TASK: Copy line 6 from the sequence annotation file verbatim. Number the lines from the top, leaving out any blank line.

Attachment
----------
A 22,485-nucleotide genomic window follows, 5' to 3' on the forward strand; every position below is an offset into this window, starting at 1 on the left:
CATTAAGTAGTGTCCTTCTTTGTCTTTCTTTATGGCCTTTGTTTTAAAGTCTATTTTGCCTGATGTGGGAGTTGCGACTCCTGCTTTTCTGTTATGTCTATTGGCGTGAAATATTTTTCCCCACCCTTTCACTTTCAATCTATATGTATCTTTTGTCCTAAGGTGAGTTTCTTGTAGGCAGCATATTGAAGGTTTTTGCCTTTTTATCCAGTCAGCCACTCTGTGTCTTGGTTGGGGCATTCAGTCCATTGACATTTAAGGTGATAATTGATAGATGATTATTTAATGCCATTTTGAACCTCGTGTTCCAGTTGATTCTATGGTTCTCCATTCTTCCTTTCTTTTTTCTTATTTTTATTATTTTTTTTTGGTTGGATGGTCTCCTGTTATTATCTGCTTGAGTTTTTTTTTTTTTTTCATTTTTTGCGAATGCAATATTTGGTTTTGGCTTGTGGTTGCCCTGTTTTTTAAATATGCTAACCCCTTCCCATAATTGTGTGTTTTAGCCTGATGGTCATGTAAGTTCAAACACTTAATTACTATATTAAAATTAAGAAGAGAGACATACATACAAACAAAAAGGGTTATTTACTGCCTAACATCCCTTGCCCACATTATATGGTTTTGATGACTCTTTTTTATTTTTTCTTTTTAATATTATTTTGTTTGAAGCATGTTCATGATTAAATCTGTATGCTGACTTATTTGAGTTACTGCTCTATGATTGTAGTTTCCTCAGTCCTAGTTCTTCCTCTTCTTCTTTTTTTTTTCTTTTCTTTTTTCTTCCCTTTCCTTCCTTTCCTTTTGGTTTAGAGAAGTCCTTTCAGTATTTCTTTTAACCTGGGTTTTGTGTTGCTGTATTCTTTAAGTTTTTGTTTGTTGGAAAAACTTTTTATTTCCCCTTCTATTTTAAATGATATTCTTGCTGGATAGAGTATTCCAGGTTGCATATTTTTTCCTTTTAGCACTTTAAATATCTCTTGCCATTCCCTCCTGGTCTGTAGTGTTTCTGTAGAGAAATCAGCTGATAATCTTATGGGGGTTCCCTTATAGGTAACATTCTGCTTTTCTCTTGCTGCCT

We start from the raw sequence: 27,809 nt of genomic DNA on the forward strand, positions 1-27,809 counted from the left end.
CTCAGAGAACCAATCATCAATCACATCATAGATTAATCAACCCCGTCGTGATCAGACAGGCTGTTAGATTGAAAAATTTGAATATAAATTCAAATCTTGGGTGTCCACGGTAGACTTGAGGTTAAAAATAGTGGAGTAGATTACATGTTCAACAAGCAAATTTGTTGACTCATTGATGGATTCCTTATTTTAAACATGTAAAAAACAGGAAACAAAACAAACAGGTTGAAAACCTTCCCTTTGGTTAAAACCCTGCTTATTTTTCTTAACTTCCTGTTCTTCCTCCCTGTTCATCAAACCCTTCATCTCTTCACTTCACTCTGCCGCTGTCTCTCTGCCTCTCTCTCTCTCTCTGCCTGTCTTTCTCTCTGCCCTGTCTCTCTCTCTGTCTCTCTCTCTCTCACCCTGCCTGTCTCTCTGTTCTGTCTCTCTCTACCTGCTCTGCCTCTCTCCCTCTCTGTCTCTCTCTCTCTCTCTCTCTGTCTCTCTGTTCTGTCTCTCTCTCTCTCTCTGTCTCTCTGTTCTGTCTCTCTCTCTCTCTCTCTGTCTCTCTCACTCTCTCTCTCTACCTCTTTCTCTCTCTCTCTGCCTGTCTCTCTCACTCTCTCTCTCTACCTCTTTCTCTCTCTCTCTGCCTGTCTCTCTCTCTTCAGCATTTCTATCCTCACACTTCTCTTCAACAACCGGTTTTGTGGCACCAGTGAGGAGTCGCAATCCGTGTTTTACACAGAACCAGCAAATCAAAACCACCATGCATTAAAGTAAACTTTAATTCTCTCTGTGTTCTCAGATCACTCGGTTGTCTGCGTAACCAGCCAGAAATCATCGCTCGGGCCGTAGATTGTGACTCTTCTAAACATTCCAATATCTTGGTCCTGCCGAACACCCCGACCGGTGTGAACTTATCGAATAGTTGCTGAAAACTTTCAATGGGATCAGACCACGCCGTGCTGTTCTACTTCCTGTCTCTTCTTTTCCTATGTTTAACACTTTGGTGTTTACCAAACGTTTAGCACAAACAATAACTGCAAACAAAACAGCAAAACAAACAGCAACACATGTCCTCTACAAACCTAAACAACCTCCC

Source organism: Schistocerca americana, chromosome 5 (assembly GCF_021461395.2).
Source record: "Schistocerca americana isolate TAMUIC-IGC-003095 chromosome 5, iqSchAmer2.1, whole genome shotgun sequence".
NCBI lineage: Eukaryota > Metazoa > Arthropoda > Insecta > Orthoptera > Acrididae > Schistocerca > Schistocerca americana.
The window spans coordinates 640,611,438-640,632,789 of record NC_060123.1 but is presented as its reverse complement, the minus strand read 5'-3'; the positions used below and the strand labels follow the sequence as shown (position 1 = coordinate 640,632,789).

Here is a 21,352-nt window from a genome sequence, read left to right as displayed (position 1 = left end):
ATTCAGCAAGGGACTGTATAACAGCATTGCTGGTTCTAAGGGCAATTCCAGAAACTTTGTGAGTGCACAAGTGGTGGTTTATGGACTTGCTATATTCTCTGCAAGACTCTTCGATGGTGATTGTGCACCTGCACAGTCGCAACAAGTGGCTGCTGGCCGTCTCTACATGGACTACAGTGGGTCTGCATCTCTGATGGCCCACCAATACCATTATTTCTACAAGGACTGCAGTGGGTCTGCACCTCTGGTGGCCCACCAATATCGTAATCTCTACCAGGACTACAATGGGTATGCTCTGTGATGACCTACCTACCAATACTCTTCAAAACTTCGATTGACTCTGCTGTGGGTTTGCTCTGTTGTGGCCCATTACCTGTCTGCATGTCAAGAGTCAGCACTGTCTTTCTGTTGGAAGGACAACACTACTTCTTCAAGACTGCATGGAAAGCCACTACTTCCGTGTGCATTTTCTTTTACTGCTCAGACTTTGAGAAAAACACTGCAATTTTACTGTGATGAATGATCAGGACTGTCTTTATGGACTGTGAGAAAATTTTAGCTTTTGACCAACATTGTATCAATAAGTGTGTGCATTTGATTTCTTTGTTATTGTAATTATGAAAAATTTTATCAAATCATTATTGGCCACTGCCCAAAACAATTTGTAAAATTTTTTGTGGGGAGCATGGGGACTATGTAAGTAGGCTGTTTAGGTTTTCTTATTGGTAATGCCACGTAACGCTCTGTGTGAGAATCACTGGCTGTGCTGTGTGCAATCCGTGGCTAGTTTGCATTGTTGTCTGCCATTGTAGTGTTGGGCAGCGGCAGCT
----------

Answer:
Source record: "Schistocerca americana isolate TAMUIC-IGC-003095 chromosome 5, iqSchAmer2.1, whole genome shotgun sequence".